Plain packages for cigarettes are now mandatory in the UK, following a landmark ruling from the high courts. The tobacco industry attempted to prevent the change in legislation before it came into force on Friday but failed. Campaigners welcomed the decision and hope other countries will follow suit.
Action on Smoking and Health (ASH) Chief Executive Deborah Arnott said:
This landmark judgement is a crushing defeat for the tobacco industry and fully justifies the Government’s determination to go ahead with the introduction of standardised packaging. Millions of pounds have been spent on some of the country’s most expensive lawyers in the hope of blocking the policy. This disgraceful effort to privilege tobacco business interests over public health has rightly failed utterly.
The EU Tobacco Products Directive has introduced, as well as plain packaging, a number of other changes to the way cigarettes are sold. Health warnings will now take up 65%, as opposed to 33%, of packets. Marking cigarettes packets as ‘low-tar’ will now come to an end. Menthol and other flavoured cigarettes have been banned completely. It will be several months before plain packs appear in shops, as companies sell off old stocks.
Not everyone is happy with the decision. Simon Clark, director of the smokers’ group Forest, said:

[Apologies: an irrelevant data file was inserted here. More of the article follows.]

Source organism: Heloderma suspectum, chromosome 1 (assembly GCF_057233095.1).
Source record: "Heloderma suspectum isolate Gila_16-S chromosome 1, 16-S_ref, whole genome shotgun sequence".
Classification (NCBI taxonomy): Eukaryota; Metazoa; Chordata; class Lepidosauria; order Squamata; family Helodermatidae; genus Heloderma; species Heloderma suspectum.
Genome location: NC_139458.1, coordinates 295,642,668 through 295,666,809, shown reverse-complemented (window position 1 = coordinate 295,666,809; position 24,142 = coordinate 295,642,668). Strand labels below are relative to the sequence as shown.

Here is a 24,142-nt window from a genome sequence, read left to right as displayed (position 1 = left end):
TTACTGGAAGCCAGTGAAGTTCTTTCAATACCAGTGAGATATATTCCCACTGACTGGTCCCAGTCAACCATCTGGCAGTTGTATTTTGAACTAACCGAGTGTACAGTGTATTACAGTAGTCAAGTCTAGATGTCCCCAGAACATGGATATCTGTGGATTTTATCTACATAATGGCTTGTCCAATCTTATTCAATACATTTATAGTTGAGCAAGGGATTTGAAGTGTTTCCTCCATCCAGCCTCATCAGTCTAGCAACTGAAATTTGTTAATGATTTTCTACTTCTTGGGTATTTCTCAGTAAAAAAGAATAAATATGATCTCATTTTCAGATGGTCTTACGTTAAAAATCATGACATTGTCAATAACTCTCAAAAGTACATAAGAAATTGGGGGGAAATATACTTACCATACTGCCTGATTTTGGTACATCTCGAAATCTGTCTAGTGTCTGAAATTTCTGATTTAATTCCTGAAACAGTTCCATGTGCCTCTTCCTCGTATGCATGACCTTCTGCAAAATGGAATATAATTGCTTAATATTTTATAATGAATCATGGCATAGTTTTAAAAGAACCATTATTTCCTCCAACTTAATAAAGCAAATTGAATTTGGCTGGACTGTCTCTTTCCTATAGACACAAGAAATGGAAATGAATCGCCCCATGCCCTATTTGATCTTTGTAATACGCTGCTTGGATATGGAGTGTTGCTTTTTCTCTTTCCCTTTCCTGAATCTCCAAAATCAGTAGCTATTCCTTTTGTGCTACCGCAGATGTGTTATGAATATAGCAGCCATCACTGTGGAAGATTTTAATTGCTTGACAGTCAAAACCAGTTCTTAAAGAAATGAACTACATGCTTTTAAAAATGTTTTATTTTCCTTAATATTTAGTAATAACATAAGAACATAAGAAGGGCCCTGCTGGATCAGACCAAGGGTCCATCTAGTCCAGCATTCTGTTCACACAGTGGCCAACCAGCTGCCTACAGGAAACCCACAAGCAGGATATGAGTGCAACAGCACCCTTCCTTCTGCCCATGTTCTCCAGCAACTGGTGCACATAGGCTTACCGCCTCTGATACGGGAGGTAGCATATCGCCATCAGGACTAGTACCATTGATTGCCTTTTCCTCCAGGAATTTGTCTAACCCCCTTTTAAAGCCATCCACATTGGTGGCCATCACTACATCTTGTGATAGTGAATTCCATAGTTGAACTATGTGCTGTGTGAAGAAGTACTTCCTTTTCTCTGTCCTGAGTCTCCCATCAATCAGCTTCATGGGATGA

Plain packaging treats adults like children and teenagers like idiots. Everyone knows the health risks of smoking and very few people start because of the packaging.
Plain packaging has nothing to do with health. It’s gesture politics designed to appease public health campaigners who are forever searching for new ways to force smokers to quit.
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However evidence actually does suggest that plain packaging could reduce the rate of young people taking up smoking, and overall will have a positive impact on public health. The UK is the third country in the world to introduce plain packs, after Australia and France.
More controversially in the EU directive, there are changes to the way that e-cigarettes are regulated. Manufacturers will have a choice. They can have their products regulated as a medical device, to aid quitting, or a consumer product. Each has different marketing restrictions. There is also now a limit on the amount of nicotine that e-cigarettes can contain.
At the same time, new research has revealed that the number of people who have tried e-cigarettes has doubled over the past two years in the UK – 15% of people have tried them. Researchers from Imperial College London looked at e-cigarette use across Europe as well as people’s attitudes to them.
Dr. Filippos Filippidis, lead author of the research said:
This research shows e-cigarettes are becoming very popular across Europe – with more than one in ten people in Europe now having tried one of the devices. However there is debate about the risks and benefits associated with e-cigarettes. For instance we don’t know whether we may start to see diseases emerge in 10-20 years’ time associated with some of the ingredients. We urgently need more research into the devices so that we can answer these questions.
It remains unclear if e-cigarettes can help people quit smoking. But experts do agree that they are less harmful than cigarettes.
Feature image via Flickr
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